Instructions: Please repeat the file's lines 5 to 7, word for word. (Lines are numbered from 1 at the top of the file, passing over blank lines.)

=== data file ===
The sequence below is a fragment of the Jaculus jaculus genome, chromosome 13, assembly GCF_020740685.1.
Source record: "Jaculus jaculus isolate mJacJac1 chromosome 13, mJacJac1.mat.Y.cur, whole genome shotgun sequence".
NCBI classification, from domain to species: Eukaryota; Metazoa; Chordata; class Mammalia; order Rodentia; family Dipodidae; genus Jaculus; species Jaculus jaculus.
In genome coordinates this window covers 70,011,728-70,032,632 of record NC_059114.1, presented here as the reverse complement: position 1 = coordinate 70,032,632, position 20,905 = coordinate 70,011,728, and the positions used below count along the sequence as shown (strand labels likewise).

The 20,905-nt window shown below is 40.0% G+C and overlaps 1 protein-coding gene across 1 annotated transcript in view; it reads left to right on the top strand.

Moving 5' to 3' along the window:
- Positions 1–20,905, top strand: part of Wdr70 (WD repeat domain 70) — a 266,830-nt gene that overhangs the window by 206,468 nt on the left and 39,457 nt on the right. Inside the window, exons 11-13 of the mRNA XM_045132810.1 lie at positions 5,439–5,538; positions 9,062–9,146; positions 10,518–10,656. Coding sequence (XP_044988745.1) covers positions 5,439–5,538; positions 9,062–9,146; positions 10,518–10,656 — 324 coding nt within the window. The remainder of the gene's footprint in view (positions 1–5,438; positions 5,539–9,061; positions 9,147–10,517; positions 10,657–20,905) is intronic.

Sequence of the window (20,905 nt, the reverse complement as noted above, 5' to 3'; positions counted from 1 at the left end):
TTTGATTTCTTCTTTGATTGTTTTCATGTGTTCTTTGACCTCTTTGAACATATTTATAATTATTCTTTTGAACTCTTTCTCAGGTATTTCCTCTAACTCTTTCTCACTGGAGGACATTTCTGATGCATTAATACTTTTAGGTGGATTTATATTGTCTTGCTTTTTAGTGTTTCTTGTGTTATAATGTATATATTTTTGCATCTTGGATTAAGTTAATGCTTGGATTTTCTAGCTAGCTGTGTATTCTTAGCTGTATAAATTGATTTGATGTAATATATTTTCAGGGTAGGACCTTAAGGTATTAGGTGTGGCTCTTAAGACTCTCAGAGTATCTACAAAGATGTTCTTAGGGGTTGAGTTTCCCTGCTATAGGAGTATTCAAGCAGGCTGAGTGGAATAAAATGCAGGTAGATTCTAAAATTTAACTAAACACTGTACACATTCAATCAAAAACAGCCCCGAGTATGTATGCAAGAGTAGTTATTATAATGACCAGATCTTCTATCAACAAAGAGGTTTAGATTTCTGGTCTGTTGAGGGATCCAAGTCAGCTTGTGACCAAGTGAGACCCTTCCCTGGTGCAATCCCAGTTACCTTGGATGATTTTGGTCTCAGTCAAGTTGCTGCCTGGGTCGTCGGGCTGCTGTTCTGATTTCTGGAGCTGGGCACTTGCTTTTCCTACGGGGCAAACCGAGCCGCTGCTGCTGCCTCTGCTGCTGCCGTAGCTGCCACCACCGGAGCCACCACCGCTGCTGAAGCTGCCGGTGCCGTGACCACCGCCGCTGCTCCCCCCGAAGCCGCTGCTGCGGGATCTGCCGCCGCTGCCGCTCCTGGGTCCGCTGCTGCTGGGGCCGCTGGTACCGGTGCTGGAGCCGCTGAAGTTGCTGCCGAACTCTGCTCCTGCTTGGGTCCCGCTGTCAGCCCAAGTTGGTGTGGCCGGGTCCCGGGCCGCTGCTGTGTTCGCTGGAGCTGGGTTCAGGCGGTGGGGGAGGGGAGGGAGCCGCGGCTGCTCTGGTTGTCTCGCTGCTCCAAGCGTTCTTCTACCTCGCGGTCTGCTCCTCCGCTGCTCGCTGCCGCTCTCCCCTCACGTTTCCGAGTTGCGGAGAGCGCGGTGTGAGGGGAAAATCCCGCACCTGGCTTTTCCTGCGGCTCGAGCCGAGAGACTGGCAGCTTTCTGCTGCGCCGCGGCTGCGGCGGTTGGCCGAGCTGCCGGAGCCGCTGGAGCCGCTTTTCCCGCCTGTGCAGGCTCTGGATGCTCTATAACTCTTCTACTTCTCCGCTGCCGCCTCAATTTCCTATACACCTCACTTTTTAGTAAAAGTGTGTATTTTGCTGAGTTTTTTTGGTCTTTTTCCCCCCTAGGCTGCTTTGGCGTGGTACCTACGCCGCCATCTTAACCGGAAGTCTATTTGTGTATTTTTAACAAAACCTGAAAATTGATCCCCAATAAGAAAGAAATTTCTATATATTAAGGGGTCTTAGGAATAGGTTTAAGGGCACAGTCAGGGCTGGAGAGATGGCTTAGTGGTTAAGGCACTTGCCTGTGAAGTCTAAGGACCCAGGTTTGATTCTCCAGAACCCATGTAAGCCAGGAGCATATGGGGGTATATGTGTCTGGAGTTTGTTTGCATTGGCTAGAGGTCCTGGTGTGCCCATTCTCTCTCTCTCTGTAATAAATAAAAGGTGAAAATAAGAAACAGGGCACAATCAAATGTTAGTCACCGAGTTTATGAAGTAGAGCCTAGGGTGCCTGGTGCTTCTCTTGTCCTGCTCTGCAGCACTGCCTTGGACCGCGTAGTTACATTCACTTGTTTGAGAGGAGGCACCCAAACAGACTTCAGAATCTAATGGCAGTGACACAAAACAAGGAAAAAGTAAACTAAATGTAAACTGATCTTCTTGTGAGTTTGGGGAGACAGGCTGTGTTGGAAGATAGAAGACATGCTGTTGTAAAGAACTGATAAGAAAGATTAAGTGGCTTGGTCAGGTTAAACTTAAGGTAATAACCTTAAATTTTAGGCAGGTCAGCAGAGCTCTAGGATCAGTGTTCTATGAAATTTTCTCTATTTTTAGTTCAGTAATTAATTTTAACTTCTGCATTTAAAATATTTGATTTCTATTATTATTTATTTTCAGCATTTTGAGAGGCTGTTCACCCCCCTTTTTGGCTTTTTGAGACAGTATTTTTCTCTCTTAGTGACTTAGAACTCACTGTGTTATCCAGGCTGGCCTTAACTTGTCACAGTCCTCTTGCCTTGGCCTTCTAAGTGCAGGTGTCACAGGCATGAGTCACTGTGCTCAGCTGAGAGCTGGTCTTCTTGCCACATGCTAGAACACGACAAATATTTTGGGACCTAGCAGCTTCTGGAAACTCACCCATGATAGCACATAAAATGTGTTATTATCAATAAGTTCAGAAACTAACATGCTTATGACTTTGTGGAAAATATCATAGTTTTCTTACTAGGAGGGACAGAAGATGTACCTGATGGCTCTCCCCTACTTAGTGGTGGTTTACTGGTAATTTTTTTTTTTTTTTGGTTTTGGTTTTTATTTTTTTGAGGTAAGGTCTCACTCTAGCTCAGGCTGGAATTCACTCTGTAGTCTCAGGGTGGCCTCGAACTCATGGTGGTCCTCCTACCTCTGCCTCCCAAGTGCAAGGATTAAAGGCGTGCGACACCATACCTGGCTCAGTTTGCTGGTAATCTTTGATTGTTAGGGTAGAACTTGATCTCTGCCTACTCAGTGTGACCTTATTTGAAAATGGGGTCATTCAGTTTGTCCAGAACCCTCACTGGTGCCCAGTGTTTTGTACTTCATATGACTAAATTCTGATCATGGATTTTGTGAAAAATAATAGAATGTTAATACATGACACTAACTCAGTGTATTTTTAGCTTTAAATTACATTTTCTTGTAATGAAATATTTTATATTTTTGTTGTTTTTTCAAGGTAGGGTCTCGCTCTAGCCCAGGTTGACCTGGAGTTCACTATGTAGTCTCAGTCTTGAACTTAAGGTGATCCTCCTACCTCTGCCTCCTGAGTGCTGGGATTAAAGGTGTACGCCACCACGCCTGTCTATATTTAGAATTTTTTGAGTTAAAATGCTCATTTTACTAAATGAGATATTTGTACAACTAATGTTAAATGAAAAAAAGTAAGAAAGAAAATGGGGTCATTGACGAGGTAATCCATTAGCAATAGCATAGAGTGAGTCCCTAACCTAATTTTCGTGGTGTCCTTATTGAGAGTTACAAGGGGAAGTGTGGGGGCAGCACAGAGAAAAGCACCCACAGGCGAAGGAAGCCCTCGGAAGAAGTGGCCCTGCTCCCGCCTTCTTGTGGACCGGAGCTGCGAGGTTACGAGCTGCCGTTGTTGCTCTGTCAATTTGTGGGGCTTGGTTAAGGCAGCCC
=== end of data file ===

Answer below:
The 20,905-nt window shown below is 40.0% G+C and overlaps 1 protein-coding gene across 1 annotated transcript in view; it reads left to right on the top strand.

Moving 5' to 3' along the window:
- Positions 1–20,905, top strand: part of Wdr70 (WD repeat domain 70) — a 266,830-nt gene that overhangs the window by 206,468 nt on the left and 39,457 nt on the right. Inside the window, exons 11-13 of the mRNA XM_045132810.1 lie at positions 5,439–5,538; positions 9,062–9,146; positions 10,518–10,656. Coding sequence (XP_044988745.1) covers positions 5,439–5,538; positions 9,062–9,146; positions 10,518–10,656 — 324 coding nt within the window. The remainder of the gene's footprint in view (positions 1–5,438; positions 5,539–9,061; positions 9,147–10,517; positions 10,657–20,905) is intronic.